The longstanding view on application of the arm’s length principle is that it is generally based on a comparison of the conditions in a controlled transaction with the conditions in transactions between independent enterprises. A transaction, for this purpose, almost always involves a contract. This is because a contract, whether made in writing, orally or…

In order to close this cycle of dissertations about non-discrimination in International Tax Law, we will finish by talking about the specific case of the Andean Countries. Decision 578 of the Andean Community – which is aimed at avoiding the double taxation of income and wealth taxes for taxpayers in Colombia, Peru, Bolivia and Ecuador…

So what were the other discussions at the UN from 19 to 23 October this year?  One of the main topics is the continuing work on a withholding tax on technical services.  The reason for developing countries is simple: it is a simple, effective way to protect the local tax base and prevent BEPS through…

An open door for emerging economies or the beginning of the end in international tax co-ordination In an article published earlier this year,[1. Teijeiro, Opening the Pandora’s Box in the International Tax Field (First Part), Tax Planning International Review, volume 42, #4 (April 2015), p. 4 ss.] I alerted on the instability of the current world tax…

As from the first BEPS proposals with respect to intangibles, it has been considered that the Arm’s Length Standard (“ALS”) is “slowly but surely being relegated to the back seat” of the OECD Guidelines.[1. R. Robillard, BEPS: Is the OECD Now at the Gates of Global Formulary Apportionment?, 43 Intertax 447, at 447.] Indeed, some…

Everyone concerned with international taxation awaits the publication of the final package of BEPS measures by the OECD on Monday 5 October 2015. While the BEPS programme addresses disparities between national tax systems and features of international tax rules that have allowed some multinational companies to enjoy very low effective corporate tax rates, it is…

In a globalized economy, financial crimes –including tax crimes– threaten the strategic, political and economic interest of developed and developing countries as well, and undermine confidence in the global financial system. The traditional perception was that tax evasion, even of a criminal nature, was somehow different from money laundering and other financial crimes (e.g., corruption),…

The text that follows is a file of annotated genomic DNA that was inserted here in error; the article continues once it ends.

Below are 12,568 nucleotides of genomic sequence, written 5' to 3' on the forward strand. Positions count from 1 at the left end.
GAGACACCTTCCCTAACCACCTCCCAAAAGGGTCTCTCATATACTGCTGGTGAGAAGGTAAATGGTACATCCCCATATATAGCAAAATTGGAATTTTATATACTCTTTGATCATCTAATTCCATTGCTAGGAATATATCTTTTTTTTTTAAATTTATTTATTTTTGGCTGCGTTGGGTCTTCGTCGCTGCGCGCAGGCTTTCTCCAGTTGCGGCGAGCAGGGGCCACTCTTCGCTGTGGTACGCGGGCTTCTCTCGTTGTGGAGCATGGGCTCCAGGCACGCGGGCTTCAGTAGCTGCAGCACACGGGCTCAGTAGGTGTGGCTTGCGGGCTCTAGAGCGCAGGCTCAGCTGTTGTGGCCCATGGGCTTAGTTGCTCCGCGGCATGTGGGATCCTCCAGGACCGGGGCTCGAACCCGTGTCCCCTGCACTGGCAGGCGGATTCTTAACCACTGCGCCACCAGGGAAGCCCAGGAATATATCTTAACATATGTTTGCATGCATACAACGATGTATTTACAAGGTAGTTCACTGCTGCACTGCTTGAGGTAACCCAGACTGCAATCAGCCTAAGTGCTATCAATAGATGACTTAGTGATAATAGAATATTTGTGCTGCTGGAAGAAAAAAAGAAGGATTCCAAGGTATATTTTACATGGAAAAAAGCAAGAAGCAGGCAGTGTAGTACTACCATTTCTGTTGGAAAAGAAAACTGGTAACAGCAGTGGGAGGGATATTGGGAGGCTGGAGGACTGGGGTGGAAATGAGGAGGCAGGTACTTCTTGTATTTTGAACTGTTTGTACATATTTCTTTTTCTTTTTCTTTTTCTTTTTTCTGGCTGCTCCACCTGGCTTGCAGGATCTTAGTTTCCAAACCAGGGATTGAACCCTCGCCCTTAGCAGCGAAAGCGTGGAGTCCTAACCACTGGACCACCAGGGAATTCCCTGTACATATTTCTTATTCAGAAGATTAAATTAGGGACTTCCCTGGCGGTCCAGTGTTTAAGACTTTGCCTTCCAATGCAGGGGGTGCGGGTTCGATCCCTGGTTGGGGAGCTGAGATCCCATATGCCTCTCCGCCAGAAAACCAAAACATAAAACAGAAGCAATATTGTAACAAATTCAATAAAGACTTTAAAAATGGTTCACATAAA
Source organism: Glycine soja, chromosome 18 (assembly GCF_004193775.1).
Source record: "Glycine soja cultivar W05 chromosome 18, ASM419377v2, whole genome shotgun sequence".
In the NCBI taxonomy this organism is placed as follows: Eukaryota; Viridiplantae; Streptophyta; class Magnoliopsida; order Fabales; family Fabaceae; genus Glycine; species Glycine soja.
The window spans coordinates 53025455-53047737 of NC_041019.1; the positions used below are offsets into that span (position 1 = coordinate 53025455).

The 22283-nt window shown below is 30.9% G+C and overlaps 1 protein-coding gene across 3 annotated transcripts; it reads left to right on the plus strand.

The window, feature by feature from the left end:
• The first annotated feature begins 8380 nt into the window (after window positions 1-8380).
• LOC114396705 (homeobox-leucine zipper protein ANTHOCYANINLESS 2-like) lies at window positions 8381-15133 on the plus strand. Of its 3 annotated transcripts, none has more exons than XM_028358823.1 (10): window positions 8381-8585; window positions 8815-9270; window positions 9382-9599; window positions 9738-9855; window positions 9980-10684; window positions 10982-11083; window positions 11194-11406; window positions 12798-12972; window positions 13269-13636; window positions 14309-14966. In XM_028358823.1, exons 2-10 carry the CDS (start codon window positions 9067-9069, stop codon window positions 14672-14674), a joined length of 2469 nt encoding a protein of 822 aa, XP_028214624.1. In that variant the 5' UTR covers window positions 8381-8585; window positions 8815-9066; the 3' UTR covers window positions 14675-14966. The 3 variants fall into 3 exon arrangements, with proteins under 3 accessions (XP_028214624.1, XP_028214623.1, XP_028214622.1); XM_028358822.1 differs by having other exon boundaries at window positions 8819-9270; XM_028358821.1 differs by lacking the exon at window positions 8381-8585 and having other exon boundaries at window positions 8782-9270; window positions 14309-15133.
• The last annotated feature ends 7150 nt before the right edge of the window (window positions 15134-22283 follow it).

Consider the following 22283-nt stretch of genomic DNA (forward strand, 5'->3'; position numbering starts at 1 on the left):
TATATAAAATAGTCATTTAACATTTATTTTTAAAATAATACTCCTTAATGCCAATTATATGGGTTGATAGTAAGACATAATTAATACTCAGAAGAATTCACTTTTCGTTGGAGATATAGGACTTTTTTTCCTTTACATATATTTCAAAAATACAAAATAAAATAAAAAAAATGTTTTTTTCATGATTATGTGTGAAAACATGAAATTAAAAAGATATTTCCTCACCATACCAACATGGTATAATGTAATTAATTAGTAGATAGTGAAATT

In the last few months I have been deeply committed with the Klaus Vogel Lecture, which will be held in September 25, 2015, in the Vienna University of Economics and Business (see invitation here). I have chosen the theme “Arm’s Length beyond the Guidelines of the OECD”. My research has led to the writing of…

In many respects a multilateral tax treaty represents an utopian view of international tax law: a wide consensus among nation states to submit themselves to a common set of rules that govern the levying of taxes across national boundaries. While there have been several examples of attempts at multilateral double taxation treaties, such as the…

On august 7, 2015, OECD released its Update on Voluntary Disclosure Programmes: A pathway to tax compliance, a renewed edition of the survey published in 2010, aimed at providing guidance to governments wishing to offer taxpayers the chance to come forward and become compliant, regularizing their tax affairs and declare income and wealth that have…

The case brings about the opportunity to fill a gap in the Norwegian tax law. In order to determine the fiscal residence of a corporation, the current formula stipulated by art. 2(2) Tax Act uses the notion of ‘belonging to the jurisdiction’, while the OECD model employs the term ‘place of effective management’[1] as a…

The first part of this blog post addressed the incompatibility of the anti-hybrid rule proposed by the OECD to the source state (“primary response”), which restricts the right to deduct the payments made to non-residents, with the non-discrimination provision found in article 24(4) of tax treaties patterned on the OECD MC. In this second part…